The choral scholar with a passion for opera — and a secret love of ABBA
On Christmas Eve, the gothic splendour of King’s College Chapel will swell with the sound of one of the world’s most famous choirs. Among the voices will be that of baritone Steve Whitford. He combines a busy schedule as choral scholar at King’s College with a degree in classics.
My voice broke when I was about 12 years old — that’s pretty early. Initially I was kind of a basso profundo, a bass voice with the lowest range. It was fun to be making this surprisingly adult sound. But your voice changes as you develop and now I’m quite a high baritone.
There’s a way of classifying voices called the Fach system. It’s a German word for compartment and doesn’t refer just to pitch or range but to the ‘colour’ of your voice. At the moment, I suppose I’m a lyric baritone, which means I’m suited especially well to operas by Mozart, Rossini and Donizetti. This will probably change as I get older and my voice naturally ‘beefs up’.
Singing is strenuous — almost like a sport. You sing with your whole body right from your feet up. There are muscles which run the whole length of your body, so you have to make sure everything is working. When I’m singing well, my whole body gets a kind of buzz. Some singers are more afraid of a sprained ankle than getting a cold. Being a choral singer is a demanding discipline and a team sport all in one.
My parents aren’t particularly musical. But they wanted me and my two brothers to try music. I started piano lessons when I was about four. I don’t remember much apart from my teacher was called Katie and she told me to sit up straight.
I was born in Stockport near Manchester. Because of my dad’s job in shipping and oil, we moved to Indonesia, Malaysia and Illinois. When we came back to the UK we settled in Cheltenham. I went to a prep school where I also started to play the cello, and then I got academic and music scholarships to Dean Close School.
Our director of drama was inspirational. Lloyd Allington introduced me to opera, just as I was beginning to enjoy singing more. He gave me some CDs to take home and listen to — Verdi’s Otello and Puccini’s Tosca and La bohème. Right away I was hooked. They’re still my favourite operas.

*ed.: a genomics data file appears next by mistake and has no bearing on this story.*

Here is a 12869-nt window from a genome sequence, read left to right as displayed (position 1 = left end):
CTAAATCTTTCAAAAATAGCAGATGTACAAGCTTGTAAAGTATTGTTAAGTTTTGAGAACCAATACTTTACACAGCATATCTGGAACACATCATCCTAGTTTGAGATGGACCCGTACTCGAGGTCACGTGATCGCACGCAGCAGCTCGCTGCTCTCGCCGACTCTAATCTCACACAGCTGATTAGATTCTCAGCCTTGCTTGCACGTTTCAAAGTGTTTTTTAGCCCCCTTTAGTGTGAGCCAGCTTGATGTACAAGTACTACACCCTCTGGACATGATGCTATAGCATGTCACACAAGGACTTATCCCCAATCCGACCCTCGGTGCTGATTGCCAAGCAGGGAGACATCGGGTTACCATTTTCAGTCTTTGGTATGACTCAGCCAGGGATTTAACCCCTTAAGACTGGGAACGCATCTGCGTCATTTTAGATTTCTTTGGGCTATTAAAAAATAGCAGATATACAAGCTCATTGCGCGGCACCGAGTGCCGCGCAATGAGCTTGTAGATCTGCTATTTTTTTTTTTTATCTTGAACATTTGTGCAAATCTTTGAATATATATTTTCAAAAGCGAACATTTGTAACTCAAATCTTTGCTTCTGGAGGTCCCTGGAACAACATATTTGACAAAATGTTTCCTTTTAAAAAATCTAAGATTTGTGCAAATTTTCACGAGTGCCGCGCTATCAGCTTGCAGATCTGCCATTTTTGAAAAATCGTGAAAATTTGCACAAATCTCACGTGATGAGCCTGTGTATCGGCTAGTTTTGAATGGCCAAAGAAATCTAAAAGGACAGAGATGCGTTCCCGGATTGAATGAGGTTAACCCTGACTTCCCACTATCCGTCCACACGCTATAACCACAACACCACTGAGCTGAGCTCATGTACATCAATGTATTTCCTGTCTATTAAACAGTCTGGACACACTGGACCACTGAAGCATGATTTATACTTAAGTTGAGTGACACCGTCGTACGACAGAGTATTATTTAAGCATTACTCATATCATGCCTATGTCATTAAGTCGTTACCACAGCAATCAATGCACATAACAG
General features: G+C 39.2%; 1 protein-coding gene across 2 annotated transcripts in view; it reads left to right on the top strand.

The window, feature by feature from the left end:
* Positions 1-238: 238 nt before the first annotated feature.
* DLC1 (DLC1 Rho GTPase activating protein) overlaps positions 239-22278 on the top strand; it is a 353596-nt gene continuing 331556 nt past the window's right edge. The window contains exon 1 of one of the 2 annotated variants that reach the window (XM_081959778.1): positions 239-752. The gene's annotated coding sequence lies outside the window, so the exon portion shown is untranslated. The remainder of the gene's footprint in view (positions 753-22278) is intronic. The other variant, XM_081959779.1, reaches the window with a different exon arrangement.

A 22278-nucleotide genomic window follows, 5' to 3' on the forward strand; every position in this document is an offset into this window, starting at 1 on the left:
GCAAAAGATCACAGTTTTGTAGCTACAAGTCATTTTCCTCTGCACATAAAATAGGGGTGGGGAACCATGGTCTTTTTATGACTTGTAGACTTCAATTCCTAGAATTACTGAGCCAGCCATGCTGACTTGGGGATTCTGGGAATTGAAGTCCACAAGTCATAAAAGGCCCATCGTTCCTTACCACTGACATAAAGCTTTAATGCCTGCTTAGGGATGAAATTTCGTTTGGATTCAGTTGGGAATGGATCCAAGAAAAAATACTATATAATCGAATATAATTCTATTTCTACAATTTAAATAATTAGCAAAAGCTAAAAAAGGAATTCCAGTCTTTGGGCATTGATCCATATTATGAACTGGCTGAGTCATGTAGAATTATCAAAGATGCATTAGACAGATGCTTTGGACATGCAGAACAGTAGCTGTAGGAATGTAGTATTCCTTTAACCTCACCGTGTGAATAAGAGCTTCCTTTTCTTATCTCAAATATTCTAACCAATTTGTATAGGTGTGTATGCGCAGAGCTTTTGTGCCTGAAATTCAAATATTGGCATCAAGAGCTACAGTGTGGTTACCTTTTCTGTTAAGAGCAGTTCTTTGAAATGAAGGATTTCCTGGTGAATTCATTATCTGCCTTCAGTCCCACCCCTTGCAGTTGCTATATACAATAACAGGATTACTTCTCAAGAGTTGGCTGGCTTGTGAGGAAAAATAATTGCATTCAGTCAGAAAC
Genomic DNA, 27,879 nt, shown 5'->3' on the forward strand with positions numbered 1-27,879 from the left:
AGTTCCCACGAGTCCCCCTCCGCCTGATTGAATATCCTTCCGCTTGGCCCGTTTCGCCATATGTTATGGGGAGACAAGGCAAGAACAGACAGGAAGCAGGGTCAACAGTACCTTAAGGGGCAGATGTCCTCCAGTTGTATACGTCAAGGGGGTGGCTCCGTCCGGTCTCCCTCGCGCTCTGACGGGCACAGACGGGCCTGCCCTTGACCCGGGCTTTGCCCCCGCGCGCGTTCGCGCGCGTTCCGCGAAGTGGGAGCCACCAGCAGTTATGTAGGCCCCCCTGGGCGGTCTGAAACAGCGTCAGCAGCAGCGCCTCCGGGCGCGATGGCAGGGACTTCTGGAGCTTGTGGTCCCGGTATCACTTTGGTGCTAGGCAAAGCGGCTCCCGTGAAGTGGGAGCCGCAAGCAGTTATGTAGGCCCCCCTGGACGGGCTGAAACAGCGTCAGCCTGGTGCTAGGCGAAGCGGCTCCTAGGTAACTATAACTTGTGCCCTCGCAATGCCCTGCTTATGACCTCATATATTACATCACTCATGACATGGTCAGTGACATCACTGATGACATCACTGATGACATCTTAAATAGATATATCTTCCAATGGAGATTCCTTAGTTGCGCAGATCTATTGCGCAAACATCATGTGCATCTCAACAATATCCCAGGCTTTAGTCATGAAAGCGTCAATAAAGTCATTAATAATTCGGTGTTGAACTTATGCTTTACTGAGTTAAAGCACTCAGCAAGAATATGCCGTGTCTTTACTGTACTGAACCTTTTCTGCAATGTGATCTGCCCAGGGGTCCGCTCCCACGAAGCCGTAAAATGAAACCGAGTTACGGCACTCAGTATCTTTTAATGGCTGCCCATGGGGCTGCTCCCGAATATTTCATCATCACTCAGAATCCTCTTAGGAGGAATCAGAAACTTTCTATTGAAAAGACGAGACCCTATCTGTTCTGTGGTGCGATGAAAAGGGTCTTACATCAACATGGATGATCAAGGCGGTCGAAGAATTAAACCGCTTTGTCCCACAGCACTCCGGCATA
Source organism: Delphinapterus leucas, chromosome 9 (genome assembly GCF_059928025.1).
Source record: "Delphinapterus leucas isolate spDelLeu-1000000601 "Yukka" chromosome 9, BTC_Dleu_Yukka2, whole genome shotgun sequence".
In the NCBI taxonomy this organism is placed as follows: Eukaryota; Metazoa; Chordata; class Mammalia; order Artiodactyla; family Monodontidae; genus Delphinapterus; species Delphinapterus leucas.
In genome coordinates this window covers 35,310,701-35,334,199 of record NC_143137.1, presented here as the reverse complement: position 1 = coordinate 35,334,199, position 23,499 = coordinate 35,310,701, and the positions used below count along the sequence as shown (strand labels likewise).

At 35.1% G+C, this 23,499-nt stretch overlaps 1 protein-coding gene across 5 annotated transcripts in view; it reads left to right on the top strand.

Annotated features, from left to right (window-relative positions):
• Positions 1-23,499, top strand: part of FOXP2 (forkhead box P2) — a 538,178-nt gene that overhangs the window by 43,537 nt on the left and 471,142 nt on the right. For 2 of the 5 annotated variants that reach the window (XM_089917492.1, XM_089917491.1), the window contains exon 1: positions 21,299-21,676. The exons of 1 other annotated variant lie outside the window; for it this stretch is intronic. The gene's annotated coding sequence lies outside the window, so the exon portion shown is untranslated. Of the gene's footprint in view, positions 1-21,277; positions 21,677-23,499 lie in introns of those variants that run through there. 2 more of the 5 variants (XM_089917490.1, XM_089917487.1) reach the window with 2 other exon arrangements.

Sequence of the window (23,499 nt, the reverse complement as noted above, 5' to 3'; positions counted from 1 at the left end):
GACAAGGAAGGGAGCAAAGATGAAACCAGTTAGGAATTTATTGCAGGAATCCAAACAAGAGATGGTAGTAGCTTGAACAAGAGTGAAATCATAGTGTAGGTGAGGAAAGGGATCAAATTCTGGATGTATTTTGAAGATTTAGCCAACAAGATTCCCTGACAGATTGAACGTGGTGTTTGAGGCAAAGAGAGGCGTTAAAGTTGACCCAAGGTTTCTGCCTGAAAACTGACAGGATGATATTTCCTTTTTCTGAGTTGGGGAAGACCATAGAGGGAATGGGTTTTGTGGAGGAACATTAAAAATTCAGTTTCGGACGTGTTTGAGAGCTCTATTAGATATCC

At school I did a lot of acting as well as music. At one point I was in four plays in one term, and played parts that ranged from Bottom in A Midsummer Night’s Dream to Emile in South Pacific. I now realise how helpful that was. As a choral singer, it’s easy to forget to perform the music, but if you want to make a career as a solo singer you need to know how to engage with an audience.
You apply to be a choral scholar after you have an offer for an academic course. Once I’d been offered a place to study classics, I was auditioned by Stephen Cleobury, director of music at King’s, who was really welcoming. I sang some Vaughan Williams and some Bach for him.
I adore King’s College Chapel. The first time I walked into it, I was 16 and had come to Cambridge to look around. What still amazes me is the combination of the Rubens painting behind the altar, the deep blues of the east window, and the way the great mass of the walls and ceiling seem to float there as if weightless. Unlike other churches, it’s almost always warm — there’s underfloor heating.
Choral scholars have a packed schedule. We sing at services seven days a week in term time and have hour-long rehearsals every day. There’s also the academic work to keep up with. It’s particularly tough if you’re doing science and have a lot of lab work, as some of the other guys are.
BBC television’s Carols from Kings is filmed early in December and broadcast on Christmas Eve. A Festival of Nine Lessons and Carols takes place on Christmas Eve itself and is broadcast live on BBC Radio 4. To save time, the BBC also films our Easter from King’s service in December. It’s always pretty full on, but really exciting.
There are 16 men in the choir — and about the same number of boy choristers. We’re a tight-knit group and spend so much time together that it’s sometimes hard to find space for other friends. The boy choristers are phenomenal. They address us formally — I’m Mr Whitford to them. It’s a reminder that we need to act grown up.
Luckily I don’t get very nervous — but it hasn’t all been plain sailing. I come from a close family and in my first year, I struggled with being away from home, with the choir commitments and with the classics course. Friends helped and gradually things got better. I really enjoy the classics course and have some amazing teachers.
Outside of the choir, the choral scholars are called the King’s Men. We do performances and produce CDs. We’re a student-run close harmony group and I’m the musical director. Our most recent CD is The Twelve Days of Christmas and our next one, out in February 2018, is called Love from King’s.
I love reading. Recently it’s been novels by James Joyce and Virginia Woolf which seem refreshingly modern if you’ve been studying Greek inscriptions all term. I read a lot of poetry too. Sylvia Plath and Ted Hughes are two of my favourites.
Most contemporary music eludes me — I only hear it with friends. I love to dance to it, but I couldn’t tell you what the song is. I listen to a lot of jazz — especially Louis Armstrong and Ella Fitzgerald — and I have a secret love of catchy songs by ABBA and the Carpenters, which my mum used to play in the car on the way to school.
Ever since I was 16 I’ve wanted to make a career in opera. Once I’ve graduated I plan to take a gap year and live in Berlin so that I can learn German, which is pretty essential. At King’s I’ve had a wonderful musical training and now I feel ready to take the leap into the solo singing world.
This profile is part of our This Cambridge Life series.